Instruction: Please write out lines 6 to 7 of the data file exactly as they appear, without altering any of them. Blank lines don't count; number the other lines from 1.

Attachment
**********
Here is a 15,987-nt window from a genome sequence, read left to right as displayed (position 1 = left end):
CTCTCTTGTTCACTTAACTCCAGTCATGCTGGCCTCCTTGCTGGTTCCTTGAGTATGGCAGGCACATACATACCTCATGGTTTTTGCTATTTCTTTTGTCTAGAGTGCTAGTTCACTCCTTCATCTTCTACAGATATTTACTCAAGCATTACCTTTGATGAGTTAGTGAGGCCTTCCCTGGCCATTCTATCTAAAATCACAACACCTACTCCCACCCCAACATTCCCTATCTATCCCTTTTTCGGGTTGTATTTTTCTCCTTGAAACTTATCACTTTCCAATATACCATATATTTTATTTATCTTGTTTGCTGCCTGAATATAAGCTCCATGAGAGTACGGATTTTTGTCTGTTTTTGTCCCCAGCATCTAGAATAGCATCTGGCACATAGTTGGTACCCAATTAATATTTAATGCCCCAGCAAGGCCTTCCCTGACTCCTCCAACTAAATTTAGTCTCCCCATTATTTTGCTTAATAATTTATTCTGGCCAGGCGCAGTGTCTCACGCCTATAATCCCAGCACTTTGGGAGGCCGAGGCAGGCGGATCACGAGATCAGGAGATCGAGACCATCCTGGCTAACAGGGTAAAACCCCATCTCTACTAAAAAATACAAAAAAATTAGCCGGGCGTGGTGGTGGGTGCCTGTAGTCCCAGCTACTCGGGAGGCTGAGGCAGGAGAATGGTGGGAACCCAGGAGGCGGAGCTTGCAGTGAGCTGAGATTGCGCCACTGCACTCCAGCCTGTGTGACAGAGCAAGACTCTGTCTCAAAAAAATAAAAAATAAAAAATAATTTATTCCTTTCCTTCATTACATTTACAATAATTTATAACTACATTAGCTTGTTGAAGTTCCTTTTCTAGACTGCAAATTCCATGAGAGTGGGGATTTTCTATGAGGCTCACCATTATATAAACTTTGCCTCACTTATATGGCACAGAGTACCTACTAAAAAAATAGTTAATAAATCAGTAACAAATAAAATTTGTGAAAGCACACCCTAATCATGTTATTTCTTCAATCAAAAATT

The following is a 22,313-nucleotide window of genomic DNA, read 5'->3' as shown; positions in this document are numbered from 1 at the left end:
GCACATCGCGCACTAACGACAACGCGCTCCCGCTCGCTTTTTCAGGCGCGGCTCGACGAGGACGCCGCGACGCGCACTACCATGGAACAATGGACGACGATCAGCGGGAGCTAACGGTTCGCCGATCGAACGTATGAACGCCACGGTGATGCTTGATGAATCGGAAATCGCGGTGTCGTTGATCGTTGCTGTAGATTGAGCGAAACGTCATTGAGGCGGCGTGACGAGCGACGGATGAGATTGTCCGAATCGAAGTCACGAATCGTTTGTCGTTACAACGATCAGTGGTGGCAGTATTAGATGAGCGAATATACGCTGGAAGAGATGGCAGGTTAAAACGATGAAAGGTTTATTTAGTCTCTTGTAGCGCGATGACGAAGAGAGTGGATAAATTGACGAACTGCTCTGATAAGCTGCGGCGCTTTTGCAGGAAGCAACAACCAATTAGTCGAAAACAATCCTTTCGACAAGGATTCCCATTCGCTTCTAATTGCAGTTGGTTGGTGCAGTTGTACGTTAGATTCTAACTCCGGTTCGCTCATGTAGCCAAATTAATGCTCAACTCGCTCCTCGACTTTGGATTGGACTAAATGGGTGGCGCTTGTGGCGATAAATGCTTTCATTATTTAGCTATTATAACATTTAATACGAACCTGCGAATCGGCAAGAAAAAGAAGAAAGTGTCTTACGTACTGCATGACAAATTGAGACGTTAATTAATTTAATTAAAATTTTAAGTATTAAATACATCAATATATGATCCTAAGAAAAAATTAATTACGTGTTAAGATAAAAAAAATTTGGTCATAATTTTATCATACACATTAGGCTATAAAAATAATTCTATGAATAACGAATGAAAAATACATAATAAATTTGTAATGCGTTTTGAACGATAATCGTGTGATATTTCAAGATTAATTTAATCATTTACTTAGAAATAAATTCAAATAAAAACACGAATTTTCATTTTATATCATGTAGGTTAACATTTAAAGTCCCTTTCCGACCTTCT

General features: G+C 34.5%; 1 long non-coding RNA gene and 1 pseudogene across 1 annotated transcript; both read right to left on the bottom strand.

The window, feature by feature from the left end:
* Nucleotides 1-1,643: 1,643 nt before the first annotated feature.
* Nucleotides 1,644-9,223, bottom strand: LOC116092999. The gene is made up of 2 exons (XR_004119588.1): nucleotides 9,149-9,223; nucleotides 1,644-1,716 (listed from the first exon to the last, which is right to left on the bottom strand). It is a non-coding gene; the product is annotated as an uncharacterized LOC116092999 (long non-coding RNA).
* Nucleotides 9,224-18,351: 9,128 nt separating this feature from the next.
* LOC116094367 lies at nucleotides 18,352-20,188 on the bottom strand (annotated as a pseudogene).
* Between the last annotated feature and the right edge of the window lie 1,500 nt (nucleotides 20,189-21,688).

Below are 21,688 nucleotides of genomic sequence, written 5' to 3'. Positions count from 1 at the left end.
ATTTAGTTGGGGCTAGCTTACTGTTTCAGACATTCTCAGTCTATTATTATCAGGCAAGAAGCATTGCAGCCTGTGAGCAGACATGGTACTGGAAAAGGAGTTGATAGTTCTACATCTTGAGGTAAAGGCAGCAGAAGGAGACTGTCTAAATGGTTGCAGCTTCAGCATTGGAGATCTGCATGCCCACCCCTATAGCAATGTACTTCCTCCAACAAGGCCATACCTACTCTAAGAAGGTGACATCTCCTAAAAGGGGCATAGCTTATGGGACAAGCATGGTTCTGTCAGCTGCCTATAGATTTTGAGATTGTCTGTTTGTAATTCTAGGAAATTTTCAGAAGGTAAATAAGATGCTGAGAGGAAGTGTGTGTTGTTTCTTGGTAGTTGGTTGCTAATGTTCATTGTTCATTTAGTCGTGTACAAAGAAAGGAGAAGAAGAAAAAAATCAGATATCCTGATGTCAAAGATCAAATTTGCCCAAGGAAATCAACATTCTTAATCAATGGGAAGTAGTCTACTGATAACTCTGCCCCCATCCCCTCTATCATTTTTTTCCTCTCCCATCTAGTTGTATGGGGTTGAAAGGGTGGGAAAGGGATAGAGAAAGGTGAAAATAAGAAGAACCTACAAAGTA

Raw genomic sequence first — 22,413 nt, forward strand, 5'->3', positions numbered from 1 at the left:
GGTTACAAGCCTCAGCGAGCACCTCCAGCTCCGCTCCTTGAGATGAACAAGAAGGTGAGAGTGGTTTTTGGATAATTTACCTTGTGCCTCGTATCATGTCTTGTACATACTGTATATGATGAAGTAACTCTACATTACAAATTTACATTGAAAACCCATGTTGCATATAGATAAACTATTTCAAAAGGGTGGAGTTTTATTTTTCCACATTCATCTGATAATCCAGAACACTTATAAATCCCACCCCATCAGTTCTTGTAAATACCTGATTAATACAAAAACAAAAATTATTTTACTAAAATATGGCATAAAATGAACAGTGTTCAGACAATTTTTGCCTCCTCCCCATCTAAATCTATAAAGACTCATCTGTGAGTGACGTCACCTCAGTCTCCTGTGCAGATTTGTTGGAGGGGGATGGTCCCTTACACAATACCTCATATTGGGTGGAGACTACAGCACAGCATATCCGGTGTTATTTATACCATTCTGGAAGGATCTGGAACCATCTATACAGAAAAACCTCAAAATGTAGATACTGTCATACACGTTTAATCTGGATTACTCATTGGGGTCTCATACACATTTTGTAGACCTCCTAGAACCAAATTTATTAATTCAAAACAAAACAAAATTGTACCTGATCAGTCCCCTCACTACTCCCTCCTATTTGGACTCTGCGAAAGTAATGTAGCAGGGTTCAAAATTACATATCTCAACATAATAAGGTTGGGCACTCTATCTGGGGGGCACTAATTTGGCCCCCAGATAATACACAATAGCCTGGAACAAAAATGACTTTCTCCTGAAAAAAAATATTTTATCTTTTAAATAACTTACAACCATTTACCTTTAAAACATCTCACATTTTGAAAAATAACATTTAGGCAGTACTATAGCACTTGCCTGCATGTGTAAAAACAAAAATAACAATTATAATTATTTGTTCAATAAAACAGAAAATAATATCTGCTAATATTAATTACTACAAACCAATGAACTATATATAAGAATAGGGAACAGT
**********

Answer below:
The window, feature by feature from the left end:
* Nucleotides 1-1,643: 1,643 nt before the first annotated feature.